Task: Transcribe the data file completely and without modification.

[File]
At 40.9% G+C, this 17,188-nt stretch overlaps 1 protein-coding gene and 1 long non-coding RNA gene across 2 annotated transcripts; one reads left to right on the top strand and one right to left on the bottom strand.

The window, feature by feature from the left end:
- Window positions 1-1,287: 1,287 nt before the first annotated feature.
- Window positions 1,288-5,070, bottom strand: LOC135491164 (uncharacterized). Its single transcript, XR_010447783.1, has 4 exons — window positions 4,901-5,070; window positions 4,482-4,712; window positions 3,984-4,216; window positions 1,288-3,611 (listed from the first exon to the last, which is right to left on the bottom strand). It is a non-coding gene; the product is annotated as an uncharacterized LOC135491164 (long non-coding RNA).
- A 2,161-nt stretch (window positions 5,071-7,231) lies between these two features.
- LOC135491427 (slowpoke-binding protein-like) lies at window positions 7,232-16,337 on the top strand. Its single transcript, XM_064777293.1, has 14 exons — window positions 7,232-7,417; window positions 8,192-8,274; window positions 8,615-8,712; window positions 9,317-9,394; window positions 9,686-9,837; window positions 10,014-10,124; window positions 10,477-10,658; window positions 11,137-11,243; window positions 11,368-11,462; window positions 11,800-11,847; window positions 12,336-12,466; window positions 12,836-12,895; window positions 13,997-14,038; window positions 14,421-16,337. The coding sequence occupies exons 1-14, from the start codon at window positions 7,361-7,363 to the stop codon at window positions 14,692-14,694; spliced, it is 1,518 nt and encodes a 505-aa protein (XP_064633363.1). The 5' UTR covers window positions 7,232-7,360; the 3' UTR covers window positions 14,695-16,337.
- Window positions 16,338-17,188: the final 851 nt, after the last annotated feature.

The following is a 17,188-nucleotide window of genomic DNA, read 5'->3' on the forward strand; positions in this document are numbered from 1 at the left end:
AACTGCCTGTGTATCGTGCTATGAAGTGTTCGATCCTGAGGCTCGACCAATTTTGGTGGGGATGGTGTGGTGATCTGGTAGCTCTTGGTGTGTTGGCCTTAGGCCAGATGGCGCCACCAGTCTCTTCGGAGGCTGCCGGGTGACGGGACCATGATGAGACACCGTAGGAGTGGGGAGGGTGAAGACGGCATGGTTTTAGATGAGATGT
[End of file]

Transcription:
At 40.9% G+C, this 17,188-nt stretch overlaps 1 protein-coding gene and 1 long non-coding RNA gene across 2 annotated transcripts; one reads left to right on the top strand and one right to left on the bottom strand.

The window, feature by feature from the left end:
- Window positions 1-1,287: 1,287 nt before the first annotated feature.
- Window positions 1,288-5,070, bottom strand: LOC135491164 (uncharacterized). Its single transcript, XR_010447783.1, has 4 exons — window positions 4,901-5,070; window positions 4,482-4,712; window positions 3,984-4,216; window positions 1,288-3,611 (listed from the first exon to the last, which is right to left on the bottom strand). It is a non-coding gene; the product is annotated as an uncharacterized LOC135491164 (long non-coding RNA).
- A 2,161-nt stretch (window positions 5,071-7,231) lies between these two features.
- LOC135491427 (slowpoke-binding protein-like) lies at window positions 7,232-16,337 on the top strand. Its single transcript, XM_064777293.1, has 14 exons — window positions 7,232-7,417; window positions 8,192-8,274; window positions 8,615-8,712; window positions 9,317-9,394; window positions 9,686-9,837; window positions 10,014-10,124; window positions 10,477-10,658; window positions 11,137-11,243; window positions 11,368-11,462; window positions 11,800-11,847; window positions 12,336-12,466; window positions 12,836-12,895; window positions 13,997-14,038; window positions 14,421-16,337. The coding sequence occupies exons 1-14, from the start codon at window positions 7,361-7,363 to the stop codon at window positions 14,692-14,694; spliced, it is 1,518 nt and encodes a 505-aa protein (XP_064633363.1). The 5' UTR covers window positions 7,232-7,360; the 3' UTR covers window positions 14,695-16,337.
- Window positions 16,338-17,188: the final 851 nt, after the last annotated feature.

The following is a 17,188-nucleotide window of genomic DNA, read 5'->3' on the forward strand; positions in this document are numbered from 1 at the left end:
AACTGCCTGTGTATCGTGCTATGAAGTGTTCGATCCTGAGGCTCGACCAATTTTGGTGGGGATGGTGTGGTGATCTGGTAGCTCTTGGTGTGTTGGCCTTAGGCCAGATGGCGCCACCAGTCTCTTCGGAGGCTGCCGGGTGACGGGACCATGATGAGACACCGTAGGAGTGGGGAGGGTGAAGACGGCATGGTTTTAGATGAGATGT